The following month, when Smith made good on his promise, Celler immediately rose in joking opposition. “I can say as a result of 49 years of experience,” he said, “that women, indeed, are not in the minority in my house. I usually have the last two words, and those words are ‘yes, dear.’ ”
More serious opposition came from Edith Green of Oregon, whom the White House had asked to speak against Smith’s amendment. Both Green and the Johnson administration worried that the proposal would make the bill harder to pass. “At the risk of being called an Aunt Jane, if not an Uncle Tom,” she said, “let us not add any amendment that could get in the way of our primary objective.” Despite the opposition, the amendment passed 168–133. When the vote was announced, a woman in the gallery shouted, “We've won, we've won!” Another yelled, “We made it, God bless America!”
Smith’s motives were complex, to say the least. No doubt he saw the amendment as a tool to gum up the bill, before and after passage. But while it may seem incongruous today, it didn’t seem contradictory to him to be against civil rights and for gender equality. In fact, Smith’s commitment to white supremacy fits neatly with a racist strain of the mid-20th-century women’s movement that gained currency in response to civil rights advances: objecting to giving labor protections to black men, but not white women.
At first, Smith’s amendment drew only widespread ridicule. This is the part of the story you may have heard before. The New York Times editorial board worried that the Rockettes would now be forced to include male dancers. Franklin D. Roosevelt Jr., the chairman of the Equal Employment Opportunity Commission tasked with putting Title VII into practice, considered the provision a joke. When a reporter asked “what about sex?” he replied, “Don’t get me started. I’m all for it.” Roosevelt and a majority of his commissioners had no intention of enforcing the ban. In September 1965 they voted to permit gender discrimination in job advertising.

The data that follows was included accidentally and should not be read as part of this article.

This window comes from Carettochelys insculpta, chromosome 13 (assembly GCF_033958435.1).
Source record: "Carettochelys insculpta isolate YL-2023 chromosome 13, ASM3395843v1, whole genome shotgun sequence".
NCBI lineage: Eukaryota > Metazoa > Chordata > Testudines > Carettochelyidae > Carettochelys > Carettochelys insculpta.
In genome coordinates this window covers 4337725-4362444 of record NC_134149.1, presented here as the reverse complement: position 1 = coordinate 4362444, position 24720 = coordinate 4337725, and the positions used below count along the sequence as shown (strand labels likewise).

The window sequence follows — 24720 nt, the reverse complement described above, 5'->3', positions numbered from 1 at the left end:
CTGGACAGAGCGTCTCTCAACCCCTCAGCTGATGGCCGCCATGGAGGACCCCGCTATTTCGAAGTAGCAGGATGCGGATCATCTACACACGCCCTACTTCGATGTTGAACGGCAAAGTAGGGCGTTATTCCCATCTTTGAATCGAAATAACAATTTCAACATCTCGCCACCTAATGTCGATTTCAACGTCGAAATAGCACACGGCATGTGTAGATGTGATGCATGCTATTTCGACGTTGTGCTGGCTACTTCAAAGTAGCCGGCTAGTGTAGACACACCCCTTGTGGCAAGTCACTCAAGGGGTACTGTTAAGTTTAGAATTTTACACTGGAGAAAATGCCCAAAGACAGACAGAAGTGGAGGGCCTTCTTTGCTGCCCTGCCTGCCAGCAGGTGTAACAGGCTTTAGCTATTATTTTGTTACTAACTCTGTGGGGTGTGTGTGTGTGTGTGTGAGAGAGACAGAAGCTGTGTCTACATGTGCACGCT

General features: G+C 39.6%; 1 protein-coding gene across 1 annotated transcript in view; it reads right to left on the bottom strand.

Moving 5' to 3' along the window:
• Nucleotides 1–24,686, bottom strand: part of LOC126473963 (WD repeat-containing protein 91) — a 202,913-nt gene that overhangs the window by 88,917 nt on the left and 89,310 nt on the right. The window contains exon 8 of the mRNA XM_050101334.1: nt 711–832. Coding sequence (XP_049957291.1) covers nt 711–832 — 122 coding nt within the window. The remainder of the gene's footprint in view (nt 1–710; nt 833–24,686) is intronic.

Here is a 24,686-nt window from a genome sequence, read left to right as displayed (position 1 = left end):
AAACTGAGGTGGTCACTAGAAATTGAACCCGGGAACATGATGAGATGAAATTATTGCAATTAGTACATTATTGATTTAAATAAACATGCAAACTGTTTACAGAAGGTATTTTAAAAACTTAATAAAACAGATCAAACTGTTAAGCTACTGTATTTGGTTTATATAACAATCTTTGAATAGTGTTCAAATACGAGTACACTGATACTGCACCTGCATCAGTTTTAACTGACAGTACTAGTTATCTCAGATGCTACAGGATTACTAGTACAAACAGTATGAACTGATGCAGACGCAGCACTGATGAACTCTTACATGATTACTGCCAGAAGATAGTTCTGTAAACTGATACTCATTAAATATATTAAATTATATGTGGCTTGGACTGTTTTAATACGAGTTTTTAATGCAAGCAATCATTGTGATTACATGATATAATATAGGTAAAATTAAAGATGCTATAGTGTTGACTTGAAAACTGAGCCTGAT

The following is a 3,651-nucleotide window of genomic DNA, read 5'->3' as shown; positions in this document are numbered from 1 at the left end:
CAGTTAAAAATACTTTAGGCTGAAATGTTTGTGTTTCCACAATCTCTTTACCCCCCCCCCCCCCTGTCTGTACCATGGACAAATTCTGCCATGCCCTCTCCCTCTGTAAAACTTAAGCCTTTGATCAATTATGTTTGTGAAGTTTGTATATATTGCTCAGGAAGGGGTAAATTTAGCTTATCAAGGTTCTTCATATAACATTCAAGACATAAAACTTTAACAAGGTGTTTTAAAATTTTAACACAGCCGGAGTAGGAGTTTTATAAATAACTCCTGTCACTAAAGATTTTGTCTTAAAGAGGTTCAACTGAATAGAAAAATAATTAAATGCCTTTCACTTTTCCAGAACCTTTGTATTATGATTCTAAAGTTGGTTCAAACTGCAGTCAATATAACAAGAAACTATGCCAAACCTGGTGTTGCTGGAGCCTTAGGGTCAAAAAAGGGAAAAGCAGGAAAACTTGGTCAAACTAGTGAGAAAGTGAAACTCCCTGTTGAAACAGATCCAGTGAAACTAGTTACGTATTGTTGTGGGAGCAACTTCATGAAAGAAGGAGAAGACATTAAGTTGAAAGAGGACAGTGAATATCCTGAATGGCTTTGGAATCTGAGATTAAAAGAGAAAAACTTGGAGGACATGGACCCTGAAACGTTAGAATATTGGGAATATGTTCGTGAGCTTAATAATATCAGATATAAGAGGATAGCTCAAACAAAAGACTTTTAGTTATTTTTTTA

But the EEOC’s curt dismissal of the sex discrimination ban provided just the sort of immediate, concrete challenge that the burgeoning modern feminist movement needed to generate momentum. Two of the EEOC commissioners, Aileen Hernandez and Richard Graham, dissented from the job-advertising ruling, and the next year joined several dozen people in forming the National Organization for Women. Though NOW’s charter outlined a broad set of goals, its first concern was forcing the EEOC and Congress to take Title VII’s sex discrimination provision seriously. Allies of the movement soon fell in line. The United Auto Workers, among others, said, “We reject out of hand” the idea that the provisions were a fluke. “The point is that Congress did bar employment discrimination on sex grounds, and that bar should be vigorously enforced.”
By the early 1970s, the feminist movement had produced its own lawyers, who honed their skills by pushing courts to enforce Title VII against workplace discrimination. It also developed a powerful lobbying force in Washington, which led to a series of bills that strengthened the Civil Rights Act, including a 1972 law extending it to cover local, state, and federal governments.
Few people today remember Howard W. Smith as anything other than a soldier in the South’s losing war against civil rights. But one could argue that without the EEOC’s initial weakness on sex discrimination—which is to say, without Smith—modern feminism might not have developed the strong institutional structure that has secured many of its legislative successes. “Along with Betty Friedan,” wrote Smith’s biographer, Bruce Dierenfield, “Smith must be credited with giving the modern feminist movement a powerful, if unanticipated, push forward.” Smith was no hero—but then again, sometimes the most effective drivers of progress are the ones who stand strongly against it.